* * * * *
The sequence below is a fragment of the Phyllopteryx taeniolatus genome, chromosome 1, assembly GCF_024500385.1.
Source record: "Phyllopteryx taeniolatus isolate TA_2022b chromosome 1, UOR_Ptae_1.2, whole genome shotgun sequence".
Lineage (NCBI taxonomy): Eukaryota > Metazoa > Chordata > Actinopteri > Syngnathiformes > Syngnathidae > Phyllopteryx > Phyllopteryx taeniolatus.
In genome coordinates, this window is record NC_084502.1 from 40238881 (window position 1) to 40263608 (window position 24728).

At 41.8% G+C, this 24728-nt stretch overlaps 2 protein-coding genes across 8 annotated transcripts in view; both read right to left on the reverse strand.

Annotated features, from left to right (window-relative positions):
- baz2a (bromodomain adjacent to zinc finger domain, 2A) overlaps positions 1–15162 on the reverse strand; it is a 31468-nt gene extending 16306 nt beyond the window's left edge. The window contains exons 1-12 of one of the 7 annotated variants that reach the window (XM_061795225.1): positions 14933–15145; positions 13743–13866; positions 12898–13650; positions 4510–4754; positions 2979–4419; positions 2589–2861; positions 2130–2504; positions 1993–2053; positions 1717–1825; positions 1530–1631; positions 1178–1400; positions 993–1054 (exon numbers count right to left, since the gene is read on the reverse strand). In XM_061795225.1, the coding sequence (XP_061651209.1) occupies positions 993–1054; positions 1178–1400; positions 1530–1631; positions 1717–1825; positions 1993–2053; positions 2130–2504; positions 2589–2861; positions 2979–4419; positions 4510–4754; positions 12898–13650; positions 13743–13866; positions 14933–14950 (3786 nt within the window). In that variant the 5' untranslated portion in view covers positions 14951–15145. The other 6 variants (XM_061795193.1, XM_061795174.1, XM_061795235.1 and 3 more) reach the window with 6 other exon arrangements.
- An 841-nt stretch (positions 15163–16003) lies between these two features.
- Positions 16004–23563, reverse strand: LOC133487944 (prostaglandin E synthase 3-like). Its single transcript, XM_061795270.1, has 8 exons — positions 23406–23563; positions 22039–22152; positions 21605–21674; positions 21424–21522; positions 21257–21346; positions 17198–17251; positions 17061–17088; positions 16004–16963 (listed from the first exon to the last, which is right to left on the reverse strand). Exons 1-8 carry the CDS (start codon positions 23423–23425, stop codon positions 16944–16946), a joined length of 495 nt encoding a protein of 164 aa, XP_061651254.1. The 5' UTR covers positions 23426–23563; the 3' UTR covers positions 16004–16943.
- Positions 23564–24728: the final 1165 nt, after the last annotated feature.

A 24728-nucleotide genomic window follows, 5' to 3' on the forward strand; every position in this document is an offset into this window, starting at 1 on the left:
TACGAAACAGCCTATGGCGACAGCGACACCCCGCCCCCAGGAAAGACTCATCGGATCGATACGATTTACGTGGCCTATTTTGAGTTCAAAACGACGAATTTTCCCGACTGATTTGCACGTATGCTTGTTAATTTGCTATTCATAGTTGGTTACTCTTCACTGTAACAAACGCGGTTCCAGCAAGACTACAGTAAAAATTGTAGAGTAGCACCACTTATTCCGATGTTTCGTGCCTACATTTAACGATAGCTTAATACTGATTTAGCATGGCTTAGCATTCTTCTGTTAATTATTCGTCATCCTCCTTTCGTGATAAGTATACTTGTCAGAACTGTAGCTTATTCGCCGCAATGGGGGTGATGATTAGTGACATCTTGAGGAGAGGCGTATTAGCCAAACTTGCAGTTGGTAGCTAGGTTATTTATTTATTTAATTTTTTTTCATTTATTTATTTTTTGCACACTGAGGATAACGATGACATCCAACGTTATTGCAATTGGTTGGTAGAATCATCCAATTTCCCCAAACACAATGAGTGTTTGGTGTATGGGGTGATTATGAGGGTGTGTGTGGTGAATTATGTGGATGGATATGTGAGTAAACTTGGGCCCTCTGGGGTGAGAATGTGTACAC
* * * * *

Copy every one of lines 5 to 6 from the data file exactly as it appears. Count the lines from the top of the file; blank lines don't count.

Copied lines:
At 41.8% G+C, this 24728-nt stretch overlaps 2 protein-coding genes across 8 annotated transcripts in view; both read right to left on the reverse strand.

Annotated features, from left to right (window-relative positions):